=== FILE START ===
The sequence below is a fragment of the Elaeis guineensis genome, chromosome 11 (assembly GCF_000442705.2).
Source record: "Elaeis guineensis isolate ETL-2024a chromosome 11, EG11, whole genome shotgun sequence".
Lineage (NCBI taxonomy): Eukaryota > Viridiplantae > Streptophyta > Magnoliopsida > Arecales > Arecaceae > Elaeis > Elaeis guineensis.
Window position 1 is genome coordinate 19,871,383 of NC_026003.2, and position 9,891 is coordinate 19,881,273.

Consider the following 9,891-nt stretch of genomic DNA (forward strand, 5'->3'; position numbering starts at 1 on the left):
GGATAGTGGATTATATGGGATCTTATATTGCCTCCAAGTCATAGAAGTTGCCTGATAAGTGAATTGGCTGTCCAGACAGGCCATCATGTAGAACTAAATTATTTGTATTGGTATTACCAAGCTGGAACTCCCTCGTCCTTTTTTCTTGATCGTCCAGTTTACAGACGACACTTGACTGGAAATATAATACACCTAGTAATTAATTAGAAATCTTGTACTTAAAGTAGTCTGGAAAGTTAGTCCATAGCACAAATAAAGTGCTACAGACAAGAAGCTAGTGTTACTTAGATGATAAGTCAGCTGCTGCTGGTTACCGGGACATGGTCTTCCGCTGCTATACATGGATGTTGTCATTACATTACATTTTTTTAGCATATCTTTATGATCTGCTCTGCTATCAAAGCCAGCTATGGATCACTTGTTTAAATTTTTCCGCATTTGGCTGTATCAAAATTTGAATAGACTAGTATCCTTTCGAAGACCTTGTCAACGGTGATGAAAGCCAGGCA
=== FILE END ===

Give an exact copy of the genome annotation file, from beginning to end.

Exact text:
The sequence below is a fragment of the Elaeis guineensis genome, chromosome 11 (assembly GCF_000442705.2).
Source record: "Elaeis guineensis isolate ETL-2024a chromosome 11, EG11, whole genome shotgun sequence".
Lineage (NCBI taxonomy): Eukaryota > Viridiplantae > Streptophyta > Magnoliopsida > Arecales > Arecaceae > Elaeis > Elaeis guineensis.
Window position 1 is genome coordinate 19,871,383 of NC_026003.2, and position 9,891 is coordinate 19,881,273.

Consider the following 9,891-nt stretch of genomic DNA (forward strand, 5'->3'; position numbering starts at 1 on the left):
GGATAGTGGATTATATGGGATCTTATATTGCCTCCAAGTCATAGAAGTTGCCTGATAAGTGAATTGGCTGTCCAGACAGGCCATCATGTAGAACTAAATTATTTGTATTGGTATTACCAAGCTGGAACTCCCTCGTCCTTTTTTCTTGATCGTCCAGTTTACAGACGACACTTGACTGGAAATATAATACACCTAGTAATTAATTAGAAATCTTGTACTTAAAGTAGTCTGGAAAGTTAGTCCATAGCACAAATAAAGTGCTACAGACAAGAAGCTAGTGTTACTTAGATGATAAGTCAGCTGCTGCTGGTTACCGGGACATGGTCTTCCGCTGCTATACATGGATGTTGTCATTACATTACATTTTTTTAGCATATCTTTATGATCTGCTCTGCTATCAAAGCCAGCTATGGATCACTTGTTTAAATTTTTCCGCATTTGGCTGTATCAAAATTTGAATAGACTAGTATCCTTTCGAAGACCTTGTCAACGGTGATGAAAGCCAGGCA